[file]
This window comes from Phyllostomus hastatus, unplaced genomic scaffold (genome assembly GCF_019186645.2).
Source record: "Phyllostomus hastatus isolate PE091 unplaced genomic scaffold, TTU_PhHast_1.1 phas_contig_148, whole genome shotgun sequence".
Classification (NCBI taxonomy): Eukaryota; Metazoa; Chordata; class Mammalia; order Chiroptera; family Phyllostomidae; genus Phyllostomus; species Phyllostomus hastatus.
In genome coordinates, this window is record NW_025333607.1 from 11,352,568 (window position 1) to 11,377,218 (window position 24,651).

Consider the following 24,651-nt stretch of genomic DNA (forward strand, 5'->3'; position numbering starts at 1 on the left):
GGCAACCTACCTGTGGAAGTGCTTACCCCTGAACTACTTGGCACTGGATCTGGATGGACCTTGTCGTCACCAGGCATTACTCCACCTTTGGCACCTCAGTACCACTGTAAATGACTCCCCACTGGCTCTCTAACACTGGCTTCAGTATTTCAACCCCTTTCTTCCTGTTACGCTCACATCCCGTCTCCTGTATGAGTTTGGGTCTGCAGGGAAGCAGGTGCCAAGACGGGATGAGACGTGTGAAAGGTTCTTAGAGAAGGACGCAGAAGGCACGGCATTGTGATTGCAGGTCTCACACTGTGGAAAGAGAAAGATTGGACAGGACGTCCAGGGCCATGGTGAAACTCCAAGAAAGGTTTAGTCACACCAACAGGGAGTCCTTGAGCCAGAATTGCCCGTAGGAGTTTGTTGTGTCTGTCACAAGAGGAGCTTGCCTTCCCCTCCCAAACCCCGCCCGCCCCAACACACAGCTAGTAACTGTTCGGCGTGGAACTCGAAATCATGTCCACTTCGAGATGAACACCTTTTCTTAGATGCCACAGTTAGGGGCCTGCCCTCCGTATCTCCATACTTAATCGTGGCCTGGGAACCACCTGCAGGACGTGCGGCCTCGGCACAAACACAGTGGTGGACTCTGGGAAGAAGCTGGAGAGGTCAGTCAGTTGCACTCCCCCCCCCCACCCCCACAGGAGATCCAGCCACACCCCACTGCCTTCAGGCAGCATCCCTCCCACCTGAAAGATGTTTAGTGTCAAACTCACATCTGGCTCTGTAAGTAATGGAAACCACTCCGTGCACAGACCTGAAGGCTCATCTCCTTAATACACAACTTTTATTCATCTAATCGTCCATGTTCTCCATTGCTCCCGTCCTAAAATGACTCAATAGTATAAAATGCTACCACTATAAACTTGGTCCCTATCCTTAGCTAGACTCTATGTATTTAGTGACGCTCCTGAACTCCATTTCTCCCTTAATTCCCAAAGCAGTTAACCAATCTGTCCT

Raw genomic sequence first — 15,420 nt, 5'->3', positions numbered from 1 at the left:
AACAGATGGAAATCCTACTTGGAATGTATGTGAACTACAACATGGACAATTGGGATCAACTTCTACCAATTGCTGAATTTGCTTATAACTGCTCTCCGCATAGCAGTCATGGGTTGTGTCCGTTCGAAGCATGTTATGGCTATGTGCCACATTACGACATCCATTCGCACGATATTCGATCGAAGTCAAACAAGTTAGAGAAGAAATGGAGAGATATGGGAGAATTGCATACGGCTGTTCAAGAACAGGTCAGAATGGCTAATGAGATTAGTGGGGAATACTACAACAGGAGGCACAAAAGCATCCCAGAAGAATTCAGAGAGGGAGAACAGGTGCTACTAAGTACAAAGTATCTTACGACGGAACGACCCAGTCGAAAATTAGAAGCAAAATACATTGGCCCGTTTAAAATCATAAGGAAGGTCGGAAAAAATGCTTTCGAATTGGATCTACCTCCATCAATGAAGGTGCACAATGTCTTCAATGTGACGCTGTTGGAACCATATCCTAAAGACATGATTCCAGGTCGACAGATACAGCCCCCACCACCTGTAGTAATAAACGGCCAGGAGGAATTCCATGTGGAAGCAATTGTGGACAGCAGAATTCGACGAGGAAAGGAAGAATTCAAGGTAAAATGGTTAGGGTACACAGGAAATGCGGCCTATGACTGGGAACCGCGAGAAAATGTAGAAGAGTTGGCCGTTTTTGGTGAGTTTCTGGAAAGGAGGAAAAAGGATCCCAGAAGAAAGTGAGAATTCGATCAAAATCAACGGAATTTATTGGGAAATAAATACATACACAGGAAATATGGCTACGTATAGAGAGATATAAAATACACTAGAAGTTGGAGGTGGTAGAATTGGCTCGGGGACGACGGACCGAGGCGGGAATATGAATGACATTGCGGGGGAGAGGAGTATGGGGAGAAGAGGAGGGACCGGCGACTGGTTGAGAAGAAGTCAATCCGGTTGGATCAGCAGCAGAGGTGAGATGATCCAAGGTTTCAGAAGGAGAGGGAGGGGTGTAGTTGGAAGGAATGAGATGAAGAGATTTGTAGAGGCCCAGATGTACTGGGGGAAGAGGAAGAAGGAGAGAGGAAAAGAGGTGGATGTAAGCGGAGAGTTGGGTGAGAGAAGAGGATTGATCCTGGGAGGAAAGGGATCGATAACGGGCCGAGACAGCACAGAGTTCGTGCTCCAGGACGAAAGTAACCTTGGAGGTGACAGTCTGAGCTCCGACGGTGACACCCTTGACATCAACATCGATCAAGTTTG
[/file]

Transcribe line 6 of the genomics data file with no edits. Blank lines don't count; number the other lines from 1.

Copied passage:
GGCAACCTACCTGTGGAAGTGCTTACCCCTGAACTACTTGGCACTGGATCTGGATGGACCTTGTCGTCACCAGGCATTACTCCACCTTTGGCACCTCAGTACCACTGTAAATGACTCCCCACTGGCTCTCTAACACTGGCTTCAGTATTTCAACCCCTTTCTTCCTGTTACGCTCACATCCCGTCTCCTGTATGAGTTTGGGTCTGCAGGGAAGCAGGTGCCAAGACGGGATGAGACGTGTGAAAGGTTCTTAGAGAAGGACGCAGAAGGCACGGCATTGTGATTGCAGGTCTCACACTGTGGAAAGAGAAAGATTGGACAGGACGTCCAGGGCCATGGTGAAACTCCAAGAAAGGTTTAGTCACACCAACAGGGAGTCCTTGAGCCAGAATTGCCCGTAGGAGTTTGTTGTGTCTGTCACAAGAGGAGCTTGCCTTCCCCTCCCAAACCCCGCCCGCCCCAACACACAGCTAGTAACTGTTCGGCGTGGAACTCGAAATCATGTCCACTTCGAGATGAACACCTTTTCTTAGATGCCACAGTTAGGGGCCTGCCCTCCGTATCTCCATACTTAATCGTGGCCTGGGAACCACCTGCAGGACGTGCGGCCTCGGCACAAACACAGTGGTGGACTCTGGGAAGAAGCTGGAGAGGTCAGTCAGTTGCACTCCCCCCCCCCACCCCCACAGGAGATCCAGCCACACCCCACTGCCTTCAGGCAGCATCCCTCCCACCTGAAAGATGTTTAGTGTCAAACTCACATCTGGCTCTGTAAGTAATGGAAACCACTCCGTGCACAGACCTGAAGGCTCATCTCCTTAATACACAACTTTTATTCATCTAATCGTCCATGTTCTCCATTGCTCCCGTCCTAAAATGACTCAATAGTATAAAATGCTACCACTATAAACTTGGTCCCTATCCTTAGCTAGACTCTATGTATTTAGTGACGCTCCTGAACTCCATTTCTCCCTTAATTCCCAAAGCAGTTAACCAATCTGTCCT